So Nami yo Kiitekure 4 introduces who might be the last of the regular characters, or at least the ones capable of making messes of lives. This week’s plot has the restaurant owner Takarada getting injured so Nakahara and Minare (rehired) run the place alone, the former treating it as a married couple situation and hitting on Minare again, so they make one of those long-term pledges. At the end of the episode Mato calls and arranges for Minare to do a 20-minute slot early that morning. But the rest of the episode is all about men hitting on women.
Not only Nakahara on Minare, but also Komoto the mixer on Mizuho, and finally Nakahara on the new character, the very strange Makie, who’s brother or someone was the cause of the accident and so volunteers to work at the restaurant, and is quietly creepy as hell, which doesn’t stop Nakahara from hitting on her later. What I find odd is that Makie pulls the “I don’t want to go home” line on Nakahara, who doesn’t at the time hit on her, and then reports the incident to Minare, who finds it odd that he DIDN’T take her home with him. I don’t really think Minare believed in that pledge she and Nakahara made, and it’s no business of hers what he does with creepy Makie (They’re making her cook, and I frankly don’t trust her with a knife), but for Minare to act so shocked when he catches the Nakahara and Makie conversation feels odd. All men are scum, after all.
In episode 5 Minare arrives at the station and we all celebrate Mizuho’s birthday then settle down for a meeting. There’s no announcement, no sponsor, no one knows the 20-minute thing is going to happen. It’s supposed to sound like the 3:30AM light music show has been hijacked by the woman who had appeared before, except she’s just killed her deadbeat ex, Mitsuo. There is a script but a lot of it is purely ad-lib, and you’re on in five minutes, Minare! It comes as no surprise that Minare manages to get her mojo going while tossing off complaints at the same time. One minute, and she’s on!
Meanwhile, in real life, this is going on …
At first I thought this was a fantasy setup showing Minare’s story, like the bear in episode 1, but no, in an absolutely ridiculous coincidence, the real Mitsuo is about to be murdered by his latest victim … but the radio’s on. We get Minare’s strong voice in a rampage of wild laughter and triumphant talk about the murder in our ears, while our eyes witness both Mitsuo and the girl slowly realizing who she’s talking about. It is impossible, and I haven’t laughed so hard in a while. I just hope the girl’s okay.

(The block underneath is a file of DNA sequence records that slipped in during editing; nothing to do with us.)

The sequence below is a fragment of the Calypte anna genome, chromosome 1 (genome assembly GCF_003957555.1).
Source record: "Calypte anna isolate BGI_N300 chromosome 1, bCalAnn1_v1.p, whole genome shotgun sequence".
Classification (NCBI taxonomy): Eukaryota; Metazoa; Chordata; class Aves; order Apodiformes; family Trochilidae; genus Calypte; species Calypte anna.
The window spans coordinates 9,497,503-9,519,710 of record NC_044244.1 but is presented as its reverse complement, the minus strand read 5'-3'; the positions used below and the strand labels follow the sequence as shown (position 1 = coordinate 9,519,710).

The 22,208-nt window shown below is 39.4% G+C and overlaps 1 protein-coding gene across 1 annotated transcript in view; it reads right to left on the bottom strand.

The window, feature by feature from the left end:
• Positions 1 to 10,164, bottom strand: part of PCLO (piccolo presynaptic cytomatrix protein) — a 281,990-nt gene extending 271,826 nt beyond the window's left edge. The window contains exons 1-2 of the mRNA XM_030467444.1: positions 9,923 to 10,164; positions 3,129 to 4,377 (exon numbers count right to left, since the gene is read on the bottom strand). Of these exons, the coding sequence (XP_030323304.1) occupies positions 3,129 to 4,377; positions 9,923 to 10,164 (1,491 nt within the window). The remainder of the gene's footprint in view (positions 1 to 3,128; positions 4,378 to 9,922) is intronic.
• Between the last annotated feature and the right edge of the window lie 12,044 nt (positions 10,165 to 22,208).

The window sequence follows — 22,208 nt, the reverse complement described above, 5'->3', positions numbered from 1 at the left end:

After that incident the audio script turns to space aliens and Mitsuo clones, we don’t get back to the near-murder, just an exhausted but exhilarated Minare after her bit, praise from Mato and Mizuho, a weird dream, and decisions Minare makes at the curry shop the next day after some customers recognize her voice. If last week’s episode was about men hitting on women, this one was the women’s reactions, from rants to bloody murder, to even quitting the curry shop because she’s on to Nakahara.
And I’d like to pronounce this show to be my favorite of the season.
Toaru Kagaku no Railgun T, I suppose in an effort to be helpful after a week off, or because they wanted to recycle some content to go easy on the animators, starts with a “story so far” narration which I actually enjoyed, one because the plot is everywhere and it’s hard to keep track, and because it’s narrated by Kuroko. That done we go back to the three scenes the show’s been juggling. Touma and Gunha make no progress in getting through to Misaka, who’s getting almost cosmic in her transformation, but there’s progress with Kuroko tracking down Kozaku, thanks to Uiharu’s hacking of a camera. When we see the seemingly dead Kuroko through the camera I thought “Whoops, production mistake. No bandages.” … Heh, that should have been a giveaway. Shame that Kuroko had to take a knife to her hand, but we do get the satisfaction of seeing her wallop Kozaku.
The third confrontation I thought was over, with Shokuho unable to outfox Gensei, but it turns out that like Kuroko, she sacrificed part of herself to set up a trap she didn’t even know she had made. It was also a nice contrast to the action of the other scenes. Gensei smirks, enters what he thinks is the unlock code and weird stuff happens that we think is bad, but is actually the opposite. No fighting, not really any conversation, just Shokuho’s self-monologue about the trap that the cunning Gensei had no way of seeing and erasing her own memories. Well done, girls, taking one for the team! Now it’s all up to Misaka, beginning to come around, and Touma, about to to something brave … but the episode ends. The first time I’ve cried “Oh, damn!” at an episode for a while.
The silly jokes in Kakushigoto are beginning to take second stage to what I’m finding more compelling now. Episode 4 starts with Hime searching the “other” house, where she finds more age-marked boxes, and we get the idea that her mother prepared them before she passed away. That’s a lovely thought, but still doesn’t explain the fact that there are two different houses at all, one of them decrepit, or where Kakushi went. When we get to the jokes the first segment doesn’t hold up too well, all about lucky names and why Kakushi has two names he goes by, with stuff about fortunetellers thrown in, though I like the idea of manga-ka going nuts and starting their own cults. The second one works better, maybe because it uses the father-daughter sweetness better. Hime has a drawing assignment and asks her dad for help, but if he shows he’s too good she might discover his secret. Luckily manga-ka aren’t necessarily great artists, and everything he draws look like, in Naru’s words “like they came from a manga.” The idea of the late mother watching over them was sweet, especially when it came from the eyes of a tiger Hime was trying to draw.